Perceptual constancy is what makes invariability possible in a constantly changing world. It is what makes human perceptual system resistant to sometimes annoying variations of physical reality, such as lighting changes or perceptual physical conditions (ocular globe mobility, turning our heads, etc.). It is our brain what makes us recognize something as invariable even though this something may be subject to physical and lighting variations. Thus, even though we see a person far away, we do not believe that that human being is tiny, or even though we never see a round table from a high-angle point of view, we will never consider it as elliptical, but spherical. We will also consider that a colour never changes although depending on the light it can present variations.
This ability isn’t nonetheless inherent, as we develop it few months after being born. This means that when we are born, we are able to determine such variations and we gradually learn to ignore them in order to recognise something as invariable, even when it actually experiments changing conditions.
At this point, we become incapable of detecting differences that a 4-month old baby could easily detect. This means our brain ignores some variations and detects others in a different way than a baby’s brain does. The intensity of image pixels, for example, is something a baby could easily distinguish, while for the rest of human beings, it is impossible to detect. However, adults can clearly see differences, such as opacity or sheen, that a baby would detect.
In a recent study published last December in Current Biology, a psychologist’s team from Chuo University in Japan lead by Jiale Yang carried out a study with 42 babies aged between 3 and 8 months in order to determine which differences they distinguished from pairs of images representing real objects in 3D.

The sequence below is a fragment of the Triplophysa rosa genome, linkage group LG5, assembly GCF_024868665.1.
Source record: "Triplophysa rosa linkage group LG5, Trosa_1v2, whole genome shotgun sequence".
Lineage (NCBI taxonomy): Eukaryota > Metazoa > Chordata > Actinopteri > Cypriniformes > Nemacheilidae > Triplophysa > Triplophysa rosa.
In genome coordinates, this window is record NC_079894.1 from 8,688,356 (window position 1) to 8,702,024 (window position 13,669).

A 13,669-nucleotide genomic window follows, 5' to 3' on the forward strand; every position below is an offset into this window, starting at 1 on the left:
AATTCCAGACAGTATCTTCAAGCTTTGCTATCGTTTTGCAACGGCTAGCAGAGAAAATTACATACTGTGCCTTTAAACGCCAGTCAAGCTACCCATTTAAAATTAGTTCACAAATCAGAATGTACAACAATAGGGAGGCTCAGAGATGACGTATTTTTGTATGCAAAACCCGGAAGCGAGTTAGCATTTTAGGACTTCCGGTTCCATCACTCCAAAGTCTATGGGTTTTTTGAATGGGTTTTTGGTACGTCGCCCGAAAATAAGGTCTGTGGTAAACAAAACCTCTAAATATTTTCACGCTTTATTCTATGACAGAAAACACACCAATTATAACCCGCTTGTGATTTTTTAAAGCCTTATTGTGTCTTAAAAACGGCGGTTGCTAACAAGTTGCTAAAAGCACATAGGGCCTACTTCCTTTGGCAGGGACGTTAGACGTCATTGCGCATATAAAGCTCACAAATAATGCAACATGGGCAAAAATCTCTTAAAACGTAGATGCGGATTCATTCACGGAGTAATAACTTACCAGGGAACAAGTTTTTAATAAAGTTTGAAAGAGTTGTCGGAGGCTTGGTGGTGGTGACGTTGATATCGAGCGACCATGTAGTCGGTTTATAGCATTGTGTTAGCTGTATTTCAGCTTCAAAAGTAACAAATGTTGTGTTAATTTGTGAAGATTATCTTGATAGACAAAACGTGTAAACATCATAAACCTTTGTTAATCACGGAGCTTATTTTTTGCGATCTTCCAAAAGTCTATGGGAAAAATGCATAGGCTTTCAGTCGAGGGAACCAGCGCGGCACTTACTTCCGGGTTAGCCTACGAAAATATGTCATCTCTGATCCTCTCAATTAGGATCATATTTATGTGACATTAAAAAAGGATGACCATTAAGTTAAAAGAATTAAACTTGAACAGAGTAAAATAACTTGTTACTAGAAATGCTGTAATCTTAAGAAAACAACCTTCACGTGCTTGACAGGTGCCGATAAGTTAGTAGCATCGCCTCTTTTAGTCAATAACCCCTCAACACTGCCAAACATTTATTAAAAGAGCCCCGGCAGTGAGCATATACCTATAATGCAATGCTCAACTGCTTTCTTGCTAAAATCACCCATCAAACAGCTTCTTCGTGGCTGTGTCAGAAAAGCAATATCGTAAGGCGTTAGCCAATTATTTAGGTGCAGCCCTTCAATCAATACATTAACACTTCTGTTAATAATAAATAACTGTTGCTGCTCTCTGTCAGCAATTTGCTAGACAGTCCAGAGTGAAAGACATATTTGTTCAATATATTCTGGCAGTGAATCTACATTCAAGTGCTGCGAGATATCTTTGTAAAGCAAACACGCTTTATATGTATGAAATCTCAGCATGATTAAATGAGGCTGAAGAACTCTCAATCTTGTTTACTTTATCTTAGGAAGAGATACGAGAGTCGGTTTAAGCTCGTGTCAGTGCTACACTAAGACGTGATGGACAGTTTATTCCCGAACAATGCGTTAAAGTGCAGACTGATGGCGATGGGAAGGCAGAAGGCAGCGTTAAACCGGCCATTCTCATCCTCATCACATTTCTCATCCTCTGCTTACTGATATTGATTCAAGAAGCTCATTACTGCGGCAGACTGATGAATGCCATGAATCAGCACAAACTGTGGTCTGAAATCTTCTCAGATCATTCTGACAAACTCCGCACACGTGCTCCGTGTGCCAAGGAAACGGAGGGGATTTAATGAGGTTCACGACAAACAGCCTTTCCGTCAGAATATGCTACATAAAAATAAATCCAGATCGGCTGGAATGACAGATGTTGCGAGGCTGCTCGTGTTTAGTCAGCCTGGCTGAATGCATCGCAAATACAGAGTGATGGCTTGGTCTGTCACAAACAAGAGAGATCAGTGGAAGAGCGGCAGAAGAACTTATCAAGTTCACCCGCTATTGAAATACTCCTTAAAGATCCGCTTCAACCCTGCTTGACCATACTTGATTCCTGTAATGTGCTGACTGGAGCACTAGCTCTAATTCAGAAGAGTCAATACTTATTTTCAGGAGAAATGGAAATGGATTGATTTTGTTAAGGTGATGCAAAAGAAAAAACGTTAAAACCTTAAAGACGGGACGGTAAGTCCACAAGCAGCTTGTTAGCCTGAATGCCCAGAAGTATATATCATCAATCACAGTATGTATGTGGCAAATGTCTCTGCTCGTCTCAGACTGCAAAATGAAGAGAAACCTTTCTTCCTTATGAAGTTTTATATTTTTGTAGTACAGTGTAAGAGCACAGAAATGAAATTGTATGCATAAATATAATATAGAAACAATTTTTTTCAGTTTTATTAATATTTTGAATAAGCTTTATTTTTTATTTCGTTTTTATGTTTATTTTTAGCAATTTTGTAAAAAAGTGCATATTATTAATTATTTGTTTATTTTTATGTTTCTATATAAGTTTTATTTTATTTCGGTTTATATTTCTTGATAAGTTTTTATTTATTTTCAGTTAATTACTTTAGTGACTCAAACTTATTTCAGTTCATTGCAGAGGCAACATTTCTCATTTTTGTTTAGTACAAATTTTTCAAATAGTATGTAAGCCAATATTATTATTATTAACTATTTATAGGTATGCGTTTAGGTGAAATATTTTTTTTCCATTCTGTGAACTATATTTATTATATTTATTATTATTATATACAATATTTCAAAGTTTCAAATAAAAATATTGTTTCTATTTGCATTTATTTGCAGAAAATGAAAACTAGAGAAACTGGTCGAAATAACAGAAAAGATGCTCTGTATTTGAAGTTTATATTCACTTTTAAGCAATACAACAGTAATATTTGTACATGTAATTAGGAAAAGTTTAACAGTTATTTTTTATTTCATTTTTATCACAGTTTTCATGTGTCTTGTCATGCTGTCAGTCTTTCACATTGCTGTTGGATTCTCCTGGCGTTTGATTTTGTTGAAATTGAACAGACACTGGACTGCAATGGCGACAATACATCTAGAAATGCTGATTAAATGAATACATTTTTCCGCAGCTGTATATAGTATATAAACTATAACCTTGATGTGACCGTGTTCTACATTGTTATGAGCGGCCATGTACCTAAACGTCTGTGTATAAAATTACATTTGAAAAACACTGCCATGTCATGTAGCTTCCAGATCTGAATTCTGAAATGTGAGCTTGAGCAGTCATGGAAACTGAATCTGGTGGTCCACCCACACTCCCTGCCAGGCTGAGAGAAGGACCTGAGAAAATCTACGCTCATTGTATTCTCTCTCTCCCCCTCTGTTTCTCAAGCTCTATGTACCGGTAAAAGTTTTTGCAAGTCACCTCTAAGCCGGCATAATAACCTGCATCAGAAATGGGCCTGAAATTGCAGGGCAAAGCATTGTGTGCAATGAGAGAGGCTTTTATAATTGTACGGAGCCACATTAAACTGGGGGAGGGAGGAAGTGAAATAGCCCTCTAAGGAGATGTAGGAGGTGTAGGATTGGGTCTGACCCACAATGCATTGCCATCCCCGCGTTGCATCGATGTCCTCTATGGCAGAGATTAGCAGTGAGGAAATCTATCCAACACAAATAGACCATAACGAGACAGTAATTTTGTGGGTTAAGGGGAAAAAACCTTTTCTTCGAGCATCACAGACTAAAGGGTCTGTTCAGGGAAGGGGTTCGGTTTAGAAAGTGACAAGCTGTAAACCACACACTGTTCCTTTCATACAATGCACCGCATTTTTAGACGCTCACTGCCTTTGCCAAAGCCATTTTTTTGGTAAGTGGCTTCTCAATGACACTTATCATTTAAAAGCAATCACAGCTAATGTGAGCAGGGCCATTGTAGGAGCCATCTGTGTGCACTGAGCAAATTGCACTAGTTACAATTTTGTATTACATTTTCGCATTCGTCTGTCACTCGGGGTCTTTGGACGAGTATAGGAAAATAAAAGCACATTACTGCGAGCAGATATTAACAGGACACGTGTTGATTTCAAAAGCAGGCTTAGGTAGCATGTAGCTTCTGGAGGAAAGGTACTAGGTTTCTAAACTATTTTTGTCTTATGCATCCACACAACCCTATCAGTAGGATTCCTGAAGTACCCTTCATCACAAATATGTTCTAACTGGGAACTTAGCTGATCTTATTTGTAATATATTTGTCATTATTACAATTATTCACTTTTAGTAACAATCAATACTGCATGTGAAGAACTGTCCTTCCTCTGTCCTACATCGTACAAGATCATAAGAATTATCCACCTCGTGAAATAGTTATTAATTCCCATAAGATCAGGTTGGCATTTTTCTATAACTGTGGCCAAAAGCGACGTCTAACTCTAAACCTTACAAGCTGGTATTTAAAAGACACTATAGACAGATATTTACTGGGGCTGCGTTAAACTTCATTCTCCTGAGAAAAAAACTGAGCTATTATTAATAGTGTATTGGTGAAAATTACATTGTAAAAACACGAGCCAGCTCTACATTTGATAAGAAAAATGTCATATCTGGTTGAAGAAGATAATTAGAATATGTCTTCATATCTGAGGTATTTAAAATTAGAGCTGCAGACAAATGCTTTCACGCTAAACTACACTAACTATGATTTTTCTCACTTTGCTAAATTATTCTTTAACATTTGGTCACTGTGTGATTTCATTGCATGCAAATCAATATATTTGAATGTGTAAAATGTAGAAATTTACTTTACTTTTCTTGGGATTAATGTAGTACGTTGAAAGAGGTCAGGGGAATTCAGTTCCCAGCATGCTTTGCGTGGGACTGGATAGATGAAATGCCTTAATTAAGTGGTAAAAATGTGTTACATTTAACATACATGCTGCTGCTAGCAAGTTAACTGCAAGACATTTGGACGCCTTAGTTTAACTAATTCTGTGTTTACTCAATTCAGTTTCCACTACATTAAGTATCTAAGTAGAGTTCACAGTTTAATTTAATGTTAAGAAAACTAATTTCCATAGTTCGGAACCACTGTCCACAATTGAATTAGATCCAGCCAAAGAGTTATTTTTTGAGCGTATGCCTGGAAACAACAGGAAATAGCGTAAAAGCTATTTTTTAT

The fact that babies kept their eyes longer in unequal objects was detected in previous research. Thus, specialists were able to tell, based in which image babies looked at for longer times, if babies thought one image was similar or different from the previous one. This means, if the baby spent more time looking at the first picture than looking at the second one, psychologists determined the baby thought the second image was boring because it was just like the first one, while if babies spent the same amount of time looking at both images, this meant the second image surprised and interested them just as much as the first one.
The results showed that babies between 3-4 months of age had the surprising ability to detect differences caused by lighting and perception that are not evident for grown-ups. It is not until around 5 months of age when they lose this ability, and around 7 or 8 months old they develop surface differentiation capabilities (opacity, sheen…). The ability to differentiate surface properties is not the only perceptual area in which humans leave behind reality to accept an illusion. We also lose sensitivity when it comes to objective differences and replace it for the ability to detect subjective similitudes, which allows us to be more involved in our environment, but distance ourselves from strictly physical reality.